Legal and risk-management considerations are also paramount to ultimately implementing and enforcing a good BYOD policy. Organizations must notify and educate employees about the reasons and benefits for having the policy while educating them about risks and limitations. Examples include limitations on use, such as disallowing any jail-broken devices.
Best Practices for Managing BYOD Risks
For companies that want to take a proactive stance to implementing good BYOD policies, it is imperative that employees are trained so that they’ll be aware of the limitations and issues, as well as knowing their obligations under the company’s BYOD policy. It’s also crucial to have buy-in from the top down: Managers should actively support and enforce the company’s BYOD policies to demonstrate the company’s commitment. This engagement helps to create a security-focused company culture.
The right plan around the scope and implementation of a good BYOD policy is important for fast adoption, easy management and overall high user compliance ratios. An ideal plan leverages commercially available solutions to manage many of the technological and logistical requirements involved in allowing users to maintain and access corporate data via a personal device. This can help keep BYOD policies well scoped and well implemented.
The separation of work and personal data and use is another important foundational principle in maintaining a successful BYOD policy. A sound plan also includes distinct policies to help companies manage user behavior and address access control, technology housekeeping tasks and data disposition requirements.
The technical and security strategy related to the BYOD policy must clearly define and address the specific types of devices and security protocols that are supported, and should outline policies and procedures for dealing with malware and lost devices, including ensuring that even the most basic BYOD policy has remote data wiping capabilities.
A well-designed BYOD strategy should include an Employee Acceptable Usage Agreement from HR and comply with all applicable privacy guidelines, including HIPAA, PII and PCI. Organizations should map out an eDiscovery strategy that outlines how legal holds will be handled in the BYOD workplace, detailing how memos are to be retained and how data will be gathered to respond to discovery requests.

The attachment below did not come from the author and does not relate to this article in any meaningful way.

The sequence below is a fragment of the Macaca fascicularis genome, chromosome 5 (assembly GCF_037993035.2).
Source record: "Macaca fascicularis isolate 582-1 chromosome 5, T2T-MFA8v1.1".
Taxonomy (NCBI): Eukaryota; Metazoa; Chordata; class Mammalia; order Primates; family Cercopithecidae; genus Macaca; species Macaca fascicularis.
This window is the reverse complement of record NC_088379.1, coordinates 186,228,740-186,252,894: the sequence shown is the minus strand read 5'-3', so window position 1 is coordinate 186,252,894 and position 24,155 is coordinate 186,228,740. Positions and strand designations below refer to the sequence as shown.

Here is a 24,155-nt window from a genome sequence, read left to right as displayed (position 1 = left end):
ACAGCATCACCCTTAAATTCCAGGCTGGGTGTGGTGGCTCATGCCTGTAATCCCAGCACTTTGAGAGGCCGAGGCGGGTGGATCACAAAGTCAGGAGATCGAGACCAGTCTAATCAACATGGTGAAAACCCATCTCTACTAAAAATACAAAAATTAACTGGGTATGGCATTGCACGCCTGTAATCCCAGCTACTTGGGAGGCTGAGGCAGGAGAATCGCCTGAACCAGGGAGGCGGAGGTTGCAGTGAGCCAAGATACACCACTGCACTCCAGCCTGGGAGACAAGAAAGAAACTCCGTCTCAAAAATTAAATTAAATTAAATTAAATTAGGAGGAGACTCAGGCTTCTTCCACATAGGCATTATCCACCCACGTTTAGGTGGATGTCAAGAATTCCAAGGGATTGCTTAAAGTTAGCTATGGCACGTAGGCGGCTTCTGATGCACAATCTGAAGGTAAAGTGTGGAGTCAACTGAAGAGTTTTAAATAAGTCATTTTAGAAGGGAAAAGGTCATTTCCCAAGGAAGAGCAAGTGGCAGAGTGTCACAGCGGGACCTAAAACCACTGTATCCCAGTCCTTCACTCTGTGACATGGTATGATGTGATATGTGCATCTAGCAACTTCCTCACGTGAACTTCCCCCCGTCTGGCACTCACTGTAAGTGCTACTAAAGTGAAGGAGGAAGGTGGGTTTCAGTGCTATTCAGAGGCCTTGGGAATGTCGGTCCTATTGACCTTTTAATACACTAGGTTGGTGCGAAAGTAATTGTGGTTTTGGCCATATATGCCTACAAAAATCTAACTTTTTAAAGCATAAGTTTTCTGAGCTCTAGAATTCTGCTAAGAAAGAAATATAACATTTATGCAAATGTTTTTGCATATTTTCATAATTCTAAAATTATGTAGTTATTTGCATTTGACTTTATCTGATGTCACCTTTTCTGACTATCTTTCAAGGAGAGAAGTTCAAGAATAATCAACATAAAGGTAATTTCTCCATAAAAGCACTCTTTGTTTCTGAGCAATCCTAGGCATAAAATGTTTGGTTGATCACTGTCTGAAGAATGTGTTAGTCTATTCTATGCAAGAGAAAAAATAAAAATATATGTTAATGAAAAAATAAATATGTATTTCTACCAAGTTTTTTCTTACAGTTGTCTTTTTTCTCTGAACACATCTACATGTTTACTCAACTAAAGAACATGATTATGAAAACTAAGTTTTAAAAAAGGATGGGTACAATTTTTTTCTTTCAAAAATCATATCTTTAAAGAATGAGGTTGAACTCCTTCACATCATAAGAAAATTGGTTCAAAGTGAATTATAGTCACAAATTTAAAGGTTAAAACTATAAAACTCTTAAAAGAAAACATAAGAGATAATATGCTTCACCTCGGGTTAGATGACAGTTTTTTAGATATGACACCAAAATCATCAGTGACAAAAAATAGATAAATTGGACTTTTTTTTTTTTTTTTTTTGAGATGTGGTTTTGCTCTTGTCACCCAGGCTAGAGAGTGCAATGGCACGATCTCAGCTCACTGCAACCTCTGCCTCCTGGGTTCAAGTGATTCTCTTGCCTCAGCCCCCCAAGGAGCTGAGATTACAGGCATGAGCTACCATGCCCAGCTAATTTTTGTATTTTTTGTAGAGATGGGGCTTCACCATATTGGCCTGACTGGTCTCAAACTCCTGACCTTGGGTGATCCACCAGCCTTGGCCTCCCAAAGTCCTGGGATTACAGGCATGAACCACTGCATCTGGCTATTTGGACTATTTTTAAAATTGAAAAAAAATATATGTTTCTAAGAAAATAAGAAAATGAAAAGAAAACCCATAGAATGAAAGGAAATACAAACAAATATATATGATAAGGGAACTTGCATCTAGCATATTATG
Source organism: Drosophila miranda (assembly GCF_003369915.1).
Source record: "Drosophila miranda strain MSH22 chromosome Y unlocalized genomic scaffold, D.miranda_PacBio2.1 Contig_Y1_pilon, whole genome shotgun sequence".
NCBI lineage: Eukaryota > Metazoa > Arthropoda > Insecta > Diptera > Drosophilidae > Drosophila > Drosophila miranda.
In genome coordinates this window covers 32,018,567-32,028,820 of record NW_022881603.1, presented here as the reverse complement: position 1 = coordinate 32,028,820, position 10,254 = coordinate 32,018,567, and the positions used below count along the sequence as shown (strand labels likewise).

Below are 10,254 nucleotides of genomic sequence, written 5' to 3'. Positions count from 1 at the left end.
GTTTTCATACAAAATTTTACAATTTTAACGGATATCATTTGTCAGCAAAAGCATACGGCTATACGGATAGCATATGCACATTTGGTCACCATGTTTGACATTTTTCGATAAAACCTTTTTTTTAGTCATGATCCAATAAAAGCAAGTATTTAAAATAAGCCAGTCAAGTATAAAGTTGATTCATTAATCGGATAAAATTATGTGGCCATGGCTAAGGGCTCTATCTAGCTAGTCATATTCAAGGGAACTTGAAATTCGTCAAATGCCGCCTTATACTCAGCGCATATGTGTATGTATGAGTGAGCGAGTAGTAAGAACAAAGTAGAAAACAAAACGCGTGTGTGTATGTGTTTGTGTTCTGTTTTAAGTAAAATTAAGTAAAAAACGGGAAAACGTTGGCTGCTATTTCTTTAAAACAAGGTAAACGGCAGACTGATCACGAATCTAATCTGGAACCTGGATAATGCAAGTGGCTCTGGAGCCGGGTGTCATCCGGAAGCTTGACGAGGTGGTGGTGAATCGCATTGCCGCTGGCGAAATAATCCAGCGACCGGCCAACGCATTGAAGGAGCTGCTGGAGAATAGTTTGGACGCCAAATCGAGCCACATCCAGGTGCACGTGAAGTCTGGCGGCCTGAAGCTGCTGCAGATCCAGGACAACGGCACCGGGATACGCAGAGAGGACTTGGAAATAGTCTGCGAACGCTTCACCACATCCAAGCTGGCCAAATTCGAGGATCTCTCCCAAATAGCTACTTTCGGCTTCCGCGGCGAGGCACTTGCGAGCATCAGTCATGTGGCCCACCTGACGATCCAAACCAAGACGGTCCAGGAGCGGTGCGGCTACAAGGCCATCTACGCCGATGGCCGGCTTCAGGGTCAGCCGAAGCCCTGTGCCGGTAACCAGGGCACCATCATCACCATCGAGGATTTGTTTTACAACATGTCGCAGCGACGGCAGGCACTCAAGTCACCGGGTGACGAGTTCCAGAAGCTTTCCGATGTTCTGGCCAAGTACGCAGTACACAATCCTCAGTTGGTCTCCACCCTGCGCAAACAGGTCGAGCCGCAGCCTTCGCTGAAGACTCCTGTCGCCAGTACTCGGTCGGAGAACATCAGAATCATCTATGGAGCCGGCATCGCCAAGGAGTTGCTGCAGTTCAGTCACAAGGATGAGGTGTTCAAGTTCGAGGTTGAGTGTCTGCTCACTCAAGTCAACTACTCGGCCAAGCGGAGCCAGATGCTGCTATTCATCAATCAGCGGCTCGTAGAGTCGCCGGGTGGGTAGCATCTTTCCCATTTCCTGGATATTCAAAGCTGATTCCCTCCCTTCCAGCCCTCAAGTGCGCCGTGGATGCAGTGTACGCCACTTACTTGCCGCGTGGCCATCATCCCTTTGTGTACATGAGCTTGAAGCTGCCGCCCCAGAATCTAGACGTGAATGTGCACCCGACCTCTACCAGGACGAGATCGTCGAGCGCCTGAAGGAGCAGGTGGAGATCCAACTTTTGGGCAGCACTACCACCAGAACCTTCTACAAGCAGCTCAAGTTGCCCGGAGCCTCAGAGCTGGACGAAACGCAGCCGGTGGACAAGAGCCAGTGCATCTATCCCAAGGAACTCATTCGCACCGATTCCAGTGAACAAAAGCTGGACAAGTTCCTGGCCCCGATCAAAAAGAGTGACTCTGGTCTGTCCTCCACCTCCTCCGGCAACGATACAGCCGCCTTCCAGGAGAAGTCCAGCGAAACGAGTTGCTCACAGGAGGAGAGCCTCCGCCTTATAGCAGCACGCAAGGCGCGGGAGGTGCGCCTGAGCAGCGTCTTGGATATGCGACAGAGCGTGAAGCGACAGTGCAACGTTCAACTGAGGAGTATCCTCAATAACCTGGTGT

To manage the legal risks of BYOD, the legal department should focus on employee (user) education about the issues and risks to personal privacy and to corporate data confidentiality. Training is a vital component of that effort, as is setting limits that balance the need for workforce convenience against risk management objectives.
Alternative (baby-step) strategies are also options. One such strategy is to provide employees with devices that are primarily used for business but allow employees to engage in “reasonable” personal use. This strategy expands employer control and enables stricter management of portals, security and device configuration. It also has the downside requirement of forcing employers to provide more extensive user IT support.
The Bottom Line on BYOD
BYOD is here to stay. As technology continues to take a prominent role in both work time and leisure time, employees will use their devices for both purposes. The question that remains is how companies will handle this emerging phenomenon.
Companies that design and implement sound BYOD policies, exhibit executive support for the program, educate their workforce and anticipate and address the risks associated with BYOD will be well positioned to negotiate the challenges of a rapidly evolving modern workplace.